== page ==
Job growth in October could be lowest in nearly 2 years, but unemployment remains extremely low

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Contractors work on the roof of a home under construction in the Stillpointe subdivision in Sumter, South Carolina, on Tuesday, July 6, 2021.

Micha Green | Bloomberg | Getty Images

The high pace of job creation this year may have slowed slightly in October, but unemployment is expected to remain very low as companies continue to struggle with staff shortages.

Economists expect 205,000 jobs to be added in October and predict the unemployment rate to remain at 3.5%, according to Dow Jones. That compares with a job growth of 263,000 in September. The monthly employment report will be released Friday at 8:30 a.m. ET.

Wage growth was expected to cool slightly, with average hourly wages rising 0.3% in the month, or 4.7% more than a year ago, compared to an annual rate of 5.0% in September.

“The only thing that will go strong are leisure jobs and hospitality,” said Diane Swonk, chief economist at KPMG. “Production can be light. We’re moving from goods to services… We’re bursting a housing bubble, and it’s showing.”

As for the Federal Reserve, economists say the kind of job growth expected in October will not deter the central bank from its aggressive rally. Fed Chair Jerome Powell said on Wednesday that the Fed could reduce the size of its rate hikes, but it should be possible to raise rates to higher-than-expected levels to halt inflation.

Job squeeze seen, but not yet

Economists expect that interest rate hikes will eventually slow the economy down enough to shrink the labor market.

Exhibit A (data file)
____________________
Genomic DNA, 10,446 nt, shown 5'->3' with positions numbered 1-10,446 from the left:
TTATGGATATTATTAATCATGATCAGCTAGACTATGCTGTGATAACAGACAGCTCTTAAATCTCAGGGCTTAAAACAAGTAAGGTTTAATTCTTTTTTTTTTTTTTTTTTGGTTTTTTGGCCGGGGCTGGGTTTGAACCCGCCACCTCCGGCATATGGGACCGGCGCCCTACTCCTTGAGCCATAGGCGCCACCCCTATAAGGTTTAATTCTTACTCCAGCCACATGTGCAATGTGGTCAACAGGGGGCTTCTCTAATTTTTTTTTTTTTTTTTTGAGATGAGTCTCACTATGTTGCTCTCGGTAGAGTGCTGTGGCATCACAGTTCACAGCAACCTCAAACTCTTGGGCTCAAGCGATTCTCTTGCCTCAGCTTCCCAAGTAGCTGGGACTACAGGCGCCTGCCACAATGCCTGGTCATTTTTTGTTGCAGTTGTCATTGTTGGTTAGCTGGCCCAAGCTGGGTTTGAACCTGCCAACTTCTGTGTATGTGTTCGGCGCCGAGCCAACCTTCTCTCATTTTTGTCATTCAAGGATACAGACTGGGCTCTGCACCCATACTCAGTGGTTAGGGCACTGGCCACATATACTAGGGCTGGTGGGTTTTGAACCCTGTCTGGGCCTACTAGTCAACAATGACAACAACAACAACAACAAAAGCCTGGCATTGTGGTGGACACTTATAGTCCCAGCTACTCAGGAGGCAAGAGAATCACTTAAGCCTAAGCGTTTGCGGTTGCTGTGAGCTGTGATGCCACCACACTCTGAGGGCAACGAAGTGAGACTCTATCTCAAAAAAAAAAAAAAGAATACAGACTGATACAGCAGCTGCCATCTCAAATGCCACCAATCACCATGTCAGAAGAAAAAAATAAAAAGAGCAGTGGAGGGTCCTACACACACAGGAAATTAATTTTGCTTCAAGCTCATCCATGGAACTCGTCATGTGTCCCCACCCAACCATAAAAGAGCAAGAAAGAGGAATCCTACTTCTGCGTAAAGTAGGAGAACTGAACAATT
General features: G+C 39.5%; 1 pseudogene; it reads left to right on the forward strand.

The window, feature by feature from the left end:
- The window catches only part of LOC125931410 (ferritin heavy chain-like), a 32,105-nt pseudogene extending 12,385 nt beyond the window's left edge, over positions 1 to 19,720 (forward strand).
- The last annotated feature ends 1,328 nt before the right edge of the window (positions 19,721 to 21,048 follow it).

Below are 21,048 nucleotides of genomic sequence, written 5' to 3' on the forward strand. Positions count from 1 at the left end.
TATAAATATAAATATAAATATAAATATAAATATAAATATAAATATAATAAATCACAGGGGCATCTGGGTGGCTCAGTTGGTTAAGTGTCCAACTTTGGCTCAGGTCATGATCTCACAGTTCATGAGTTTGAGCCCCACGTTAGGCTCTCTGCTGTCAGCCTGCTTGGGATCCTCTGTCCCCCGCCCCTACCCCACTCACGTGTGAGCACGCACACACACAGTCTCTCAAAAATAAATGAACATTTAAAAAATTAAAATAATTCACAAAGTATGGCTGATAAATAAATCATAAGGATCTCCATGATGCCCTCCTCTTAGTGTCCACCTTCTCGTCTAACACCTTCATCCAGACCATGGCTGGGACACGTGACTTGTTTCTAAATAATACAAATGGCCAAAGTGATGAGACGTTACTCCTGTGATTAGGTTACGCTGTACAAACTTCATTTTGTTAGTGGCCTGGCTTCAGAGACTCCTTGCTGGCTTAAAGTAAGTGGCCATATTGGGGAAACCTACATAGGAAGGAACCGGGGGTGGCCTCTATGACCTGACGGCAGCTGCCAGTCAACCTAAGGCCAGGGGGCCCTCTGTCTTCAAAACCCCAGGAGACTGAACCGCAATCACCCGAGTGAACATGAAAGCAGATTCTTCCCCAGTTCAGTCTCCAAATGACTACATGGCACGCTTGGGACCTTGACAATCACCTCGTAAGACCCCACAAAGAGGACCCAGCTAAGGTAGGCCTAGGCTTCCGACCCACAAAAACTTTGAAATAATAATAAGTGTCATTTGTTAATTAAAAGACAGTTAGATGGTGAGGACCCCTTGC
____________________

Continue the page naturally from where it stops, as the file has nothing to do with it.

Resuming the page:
“I don’t think they’ll start riding the win lap if we get a slightly weaker number here,” said Tom Simons, money market economist at Jefferies. He expects 170,000 jobs to be created, which would be the slowest job growth since payrolls actually contracted in December 2020.

“It will take them several months for the policy to take effect,” he said.

Swonk expects 160,000 new jobs to be added to the economy in October. “The Fed is now focusing on the labor market and is willing to go ahead and let unemployment rise because even with the slowdown we’ve had, it hasn’t been enough to derail inflation,” she said.

Recent data shows that the number of job openings soared in September, despite the Fed’s efforts to cool the historically hot job market, contributing to the highest inflation rate since the early 1980s.

The number of job openings for the month was 10.7 million, surpassing the FactSet estimate of 9.9 million, according to data from the Bureau of Labor Statistics’ Job Openings and Labor Turnover Survey.

If payrolls are much stronger than expected in October, the Fed will not slow the pace of the rate hike when it next meets on December 13 and 14. in December,” said Simons. “I’d say it’s 50/50 about where they’re going.”

Other data will also be a factor. There will be another monthly employment report on Dec. 2 and two more consumer price index releases ahead of that next Fed decision.

Swonk said the housing slowdown could start slightly in October jobs, but builders seem to be holding on to workers for now due to labor shortages. The next area to slow down is likely multi-family housing, she said. Weakness in housing could spill over into financials, with positions in mortgage brokers or retail lost, if concerned consumers spend less.

She noted that Halloween sales were strong. “The fear is that we spent a lot of goods that we would do early during the holidays,” she said. Swonk added that it also seems like consumers are willing to spend on leisure travel, and that may mean less on gifts.

Swonk’s estimate is below the October consensus forecast. “We’ve added 3.8 million jobs so far and that’s the second strongest number since 1984,” she said. The strongest was 2021, when more than 6 million jobs were created.



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